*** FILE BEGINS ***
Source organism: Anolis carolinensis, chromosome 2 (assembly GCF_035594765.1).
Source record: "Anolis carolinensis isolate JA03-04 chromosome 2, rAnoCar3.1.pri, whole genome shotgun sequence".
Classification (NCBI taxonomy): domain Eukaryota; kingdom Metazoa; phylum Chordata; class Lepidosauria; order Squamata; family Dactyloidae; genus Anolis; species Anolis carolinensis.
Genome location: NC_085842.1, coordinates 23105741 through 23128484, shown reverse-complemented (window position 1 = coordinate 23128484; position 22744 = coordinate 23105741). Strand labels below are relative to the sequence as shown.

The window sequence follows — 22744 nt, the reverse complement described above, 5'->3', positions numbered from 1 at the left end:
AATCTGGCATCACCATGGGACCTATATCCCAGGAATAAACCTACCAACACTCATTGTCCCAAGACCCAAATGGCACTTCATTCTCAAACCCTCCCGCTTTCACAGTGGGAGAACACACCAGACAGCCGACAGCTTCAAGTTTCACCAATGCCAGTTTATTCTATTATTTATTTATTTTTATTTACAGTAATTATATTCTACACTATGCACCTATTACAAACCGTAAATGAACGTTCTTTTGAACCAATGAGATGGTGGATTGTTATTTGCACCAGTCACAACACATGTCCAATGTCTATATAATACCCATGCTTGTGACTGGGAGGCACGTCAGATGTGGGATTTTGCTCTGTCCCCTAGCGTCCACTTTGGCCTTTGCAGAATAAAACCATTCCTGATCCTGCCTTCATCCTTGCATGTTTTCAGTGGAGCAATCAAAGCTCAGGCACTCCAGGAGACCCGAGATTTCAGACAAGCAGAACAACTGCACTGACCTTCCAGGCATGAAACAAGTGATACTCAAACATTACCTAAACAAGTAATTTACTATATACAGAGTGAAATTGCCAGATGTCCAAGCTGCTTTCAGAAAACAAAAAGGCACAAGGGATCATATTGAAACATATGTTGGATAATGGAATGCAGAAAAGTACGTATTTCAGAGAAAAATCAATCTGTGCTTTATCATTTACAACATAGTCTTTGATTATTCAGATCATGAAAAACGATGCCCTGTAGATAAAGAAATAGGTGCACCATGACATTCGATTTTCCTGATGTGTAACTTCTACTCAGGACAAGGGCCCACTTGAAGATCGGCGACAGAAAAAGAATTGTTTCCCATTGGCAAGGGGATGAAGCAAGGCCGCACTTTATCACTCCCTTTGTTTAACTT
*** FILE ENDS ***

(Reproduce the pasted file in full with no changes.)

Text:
Source organism: Anolis carolinensis, chromosome 2 (assembly GCF_035594765.1).
Source record: "Anolis carolinensis isolate JA03-04 chromosome 2, rAnoCar3.1.pri, whole genome shotgun sequence".
Classification (NCBI taxonomy): domain Eukaryota; kingdom Metazoa; phylum Chordata; class Lepidosauria; order Squamata; family Dactyloidae; genus Anolis; species Anolis carolinensis.
Genome location: NC_085842.1, coordinates 23105741 through 23128484, shown reverse-complemented (window position 1 = coordinate 23128484; position 22744 = coordinate 23105741). Strand labels below are relative to the sequence as shown.

The window sequence follows — 22744 nt, the reverse complement described above, 5'->3', positions numbered from 1 at the left end:
AATCTGGCATCACCATGGGACCTATATCCCAGGAATAAACCTACCAACACTCATTGTCCCAAGACCCAAATGGCACTTCATTCTCAAACCCTCCCGCTTTCACAGTGGGAGAACACACCAGACAGCCGACAGCTTCAAGTTTCACCAATGCCAGTTTATTCTATTATTTATTTATTTTTATTTACAGTAATTATATTCTACACTATGCACCTATTACAAACCGTAAATGAACGTTCTTTTGAACCAATGAGATGGTGGATTGTTATTTGCACCAGTCACAACACATGTCCAATGTCTATATAATACCCATGCTTGTGACTGGGAGGCACGTCAGATGTGGGATTTTGCTCTGTCCCCTAGCGTCCACTTTGGCCTTTGCAGAATAAAACCATTCCTGATCCTGCCTTCATCCTTGCATGTTTTCAGTGGAGCAATCAAAGCTCAGGCACTCCAGGAGACCCGAGATTTCAGACAAGCAGAACAACTGCACTGACCTTCCAGGCATGAAACAAGTGATACTCAAACATTACCTAAACAAGTAATTTACTATATACAGAGTGAAATTGCCAGATGTCCAAGCTGCTTTCAGAAAACAAAAAGGCACAAGGGATCATATTGAAACATATGTTGGATAATGGAATGCAGAAAAGTACGTATTTCAGAGAAAAATCAATCTGTGCTTTATCATTTACAACATAGTCTTTGATTATTCAGATCATGAAAAACGATGCCCTGTAGATAAAGAAATAGGTGCACCATGACATTCGATTTTCCTGATGTGTAACTTCTACTCAGGACAAGGGCCCACTTGAAGATCGGCGACAGAAAAAGAATTGTTTCCCATTGGCAAGGGGATGAAGCAAGGCCGCACTTTATCACTCCCTTTGTTTAACTT